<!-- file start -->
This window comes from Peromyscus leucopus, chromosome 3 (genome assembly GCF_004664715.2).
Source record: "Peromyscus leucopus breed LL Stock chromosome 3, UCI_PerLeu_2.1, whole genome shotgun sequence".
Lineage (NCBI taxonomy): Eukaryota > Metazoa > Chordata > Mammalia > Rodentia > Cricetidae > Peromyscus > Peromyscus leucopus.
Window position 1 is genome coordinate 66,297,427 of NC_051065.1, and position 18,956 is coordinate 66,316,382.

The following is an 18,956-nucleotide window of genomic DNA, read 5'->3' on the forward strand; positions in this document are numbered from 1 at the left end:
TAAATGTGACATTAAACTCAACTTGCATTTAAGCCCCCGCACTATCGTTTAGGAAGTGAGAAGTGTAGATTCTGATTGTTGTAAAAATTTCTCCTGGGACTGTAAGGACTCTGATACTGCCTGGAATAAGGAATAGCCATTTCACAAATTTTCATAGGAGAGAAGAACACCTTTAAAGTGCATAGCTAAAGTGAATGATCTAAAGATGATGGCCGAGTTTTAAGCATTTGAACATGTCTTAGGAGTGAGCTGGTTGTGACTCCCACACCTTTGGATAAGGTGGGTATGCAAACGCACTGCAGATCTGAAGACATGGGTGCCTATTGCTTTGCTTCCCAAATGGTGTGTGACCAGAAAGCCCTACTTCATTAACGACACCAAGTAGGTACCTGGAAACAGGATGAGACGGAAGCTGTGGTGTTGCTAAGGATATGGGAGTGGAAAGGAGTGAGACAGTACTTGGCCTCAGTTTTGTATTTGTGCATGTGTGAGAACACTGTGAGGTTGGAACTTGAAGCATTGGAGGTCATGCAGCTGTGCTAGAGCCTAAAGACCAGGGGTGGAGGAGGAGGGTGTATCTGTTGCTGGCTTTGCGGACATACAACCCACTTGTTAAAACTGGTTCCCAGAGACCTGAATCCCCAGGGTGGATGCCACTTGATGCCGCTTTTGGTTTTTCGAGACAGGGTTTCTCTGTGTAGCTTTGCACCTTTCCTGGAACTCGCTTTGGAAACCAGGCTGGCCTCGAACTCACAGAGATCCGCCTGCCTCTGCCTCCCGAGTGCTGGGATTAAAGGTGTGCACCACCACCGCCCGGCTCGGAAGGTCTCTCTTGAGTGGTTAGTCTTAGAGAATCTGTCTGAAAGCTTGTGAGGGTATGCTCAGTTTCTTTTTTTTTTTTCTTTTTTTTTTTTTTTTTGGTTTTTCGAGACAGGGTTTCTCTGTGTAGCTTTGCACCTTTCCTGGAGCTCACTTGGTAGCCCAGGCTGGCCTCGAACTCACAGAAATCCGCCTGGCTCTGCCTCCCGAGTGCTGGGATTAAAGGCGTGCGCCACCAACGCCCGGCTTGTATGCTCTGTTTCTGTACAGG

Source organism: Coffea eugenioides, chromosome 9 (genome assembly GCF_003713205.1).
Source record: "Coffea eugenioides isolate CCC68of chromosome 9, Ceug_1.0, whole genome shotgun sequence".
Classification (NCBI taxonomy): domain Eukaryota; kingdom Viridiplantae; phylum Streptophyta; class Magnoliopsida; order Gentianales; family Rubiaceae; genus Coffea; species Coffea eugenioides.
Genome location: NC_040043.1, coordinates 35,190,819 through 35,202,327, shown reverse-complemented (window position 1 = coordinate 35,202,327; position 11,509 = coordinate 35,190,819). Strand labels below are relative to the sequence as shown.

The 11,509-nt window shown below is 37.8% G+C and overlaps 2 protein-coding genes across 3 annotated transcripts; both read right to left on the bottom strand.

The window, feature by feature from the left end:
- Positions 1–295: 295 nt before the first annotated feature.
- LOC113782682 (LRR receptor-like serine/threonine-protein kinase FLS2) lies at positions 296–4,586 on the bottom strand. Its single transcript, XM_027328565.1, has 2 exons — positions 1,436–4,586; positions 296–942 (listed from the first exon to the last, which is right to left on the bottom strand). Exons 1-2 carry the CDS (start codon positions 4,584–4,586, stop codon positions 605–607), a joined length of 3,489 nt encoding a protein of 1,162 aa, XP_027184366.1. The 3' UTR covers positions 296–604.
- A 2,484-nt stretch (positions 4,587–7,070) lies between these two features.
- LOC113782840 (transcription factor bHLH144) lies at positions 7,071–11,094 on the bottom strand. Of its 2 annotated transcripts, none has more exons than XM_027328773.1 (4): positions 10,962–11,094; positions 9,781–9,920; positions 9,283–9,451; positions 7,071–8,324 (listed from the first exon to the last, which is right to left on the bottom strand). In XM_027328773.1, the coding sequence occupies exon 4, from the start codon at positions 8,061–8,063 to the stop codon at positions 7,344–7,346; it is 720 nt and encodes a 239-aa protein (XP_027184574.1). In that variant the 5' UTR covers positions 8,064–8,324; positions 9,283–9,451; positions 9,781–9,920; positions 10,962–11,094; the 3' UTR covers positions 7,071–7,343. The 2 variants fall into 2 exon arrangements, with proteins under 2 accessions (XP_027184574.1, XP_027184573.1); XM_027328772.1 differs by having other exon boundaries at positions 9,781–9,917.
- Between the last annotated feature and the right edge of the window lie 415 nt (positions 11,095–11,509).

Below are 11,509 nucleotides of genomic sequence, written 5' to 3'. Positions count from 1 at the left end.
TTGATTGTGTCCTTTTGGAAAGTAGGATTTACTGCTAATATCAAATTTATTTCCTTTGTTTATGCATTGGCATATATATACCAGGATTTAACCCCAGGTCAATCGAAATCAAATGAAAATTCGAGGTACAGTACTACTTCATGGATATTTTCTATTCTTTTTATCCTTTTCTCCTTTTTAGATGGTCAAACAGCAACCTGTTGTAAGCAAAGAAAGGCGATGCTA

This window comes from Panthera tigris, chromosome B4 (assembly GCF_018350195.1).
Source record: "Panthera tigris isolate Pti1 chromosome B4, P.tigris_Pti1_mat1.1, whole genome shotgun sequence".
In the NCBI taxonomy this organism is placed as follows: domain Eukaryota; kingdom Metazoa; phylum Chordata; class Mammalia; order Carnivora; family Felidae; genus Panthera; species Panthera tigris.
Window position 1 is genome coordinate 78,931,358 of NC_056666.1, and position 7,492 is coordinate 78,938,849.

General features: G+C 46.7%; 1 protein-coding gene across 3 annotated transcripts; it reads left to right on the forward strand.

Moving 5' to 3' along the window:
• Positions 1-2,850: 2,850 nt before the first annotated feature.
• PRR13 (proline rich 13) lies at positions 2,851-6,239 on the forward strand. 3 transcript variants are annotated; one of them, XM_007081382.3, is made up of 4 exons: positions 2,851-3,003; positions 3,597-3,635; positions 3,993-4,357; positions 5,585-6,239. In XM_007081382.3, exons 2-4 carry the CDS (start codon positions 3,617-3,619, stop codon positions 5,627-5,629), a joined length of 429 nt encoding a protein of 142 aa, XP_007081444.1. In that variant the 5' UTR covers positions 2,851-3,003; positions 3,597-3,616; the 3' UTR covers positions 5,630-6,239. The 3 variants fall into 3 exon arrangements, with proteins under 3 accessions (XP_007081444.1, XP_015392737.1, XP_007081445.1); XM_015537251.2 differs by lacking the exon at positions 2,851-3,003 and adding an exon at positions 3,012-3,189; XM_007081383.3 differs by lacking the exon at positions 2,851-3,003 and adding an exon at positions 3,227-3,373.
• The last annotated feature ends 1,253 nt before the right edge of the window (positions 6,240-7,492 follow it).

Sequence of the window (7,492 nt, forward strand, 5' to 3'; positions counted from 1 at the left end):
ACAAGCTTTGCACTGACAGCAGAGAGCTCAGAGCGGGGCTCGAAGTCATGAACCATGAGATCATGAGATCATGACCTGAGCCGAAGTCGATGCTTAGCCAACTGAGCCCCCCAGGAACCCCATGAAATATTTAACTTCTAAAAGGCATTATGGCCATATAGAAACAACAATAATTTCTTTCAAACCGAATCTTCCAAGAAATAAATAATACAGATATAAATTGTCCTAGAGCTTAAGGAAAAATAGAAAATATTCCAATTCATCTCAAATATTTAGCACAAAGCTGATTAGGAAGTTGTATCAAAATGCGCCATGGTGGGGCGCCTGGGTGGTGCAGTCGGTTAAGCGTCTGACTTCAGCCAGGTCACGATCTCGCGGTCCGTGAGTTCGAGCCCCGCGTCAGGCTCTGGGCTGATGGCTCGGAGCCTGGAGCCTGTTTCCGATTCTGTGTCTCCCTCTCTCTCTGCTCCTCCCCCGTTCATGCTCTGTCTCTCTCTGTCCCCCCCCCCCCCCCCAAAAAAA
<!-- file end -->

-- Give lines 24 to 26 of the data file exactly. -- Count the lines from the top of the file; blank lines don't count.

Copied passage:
General features: G+C 46.7%; 1 protein-coding gene across 3 annotated transcripts; it reads left to right on the forward strand.

Moving 5' to 3' along the window:
• Positions 1-2,850: 2,850 nt before the first annotated feature.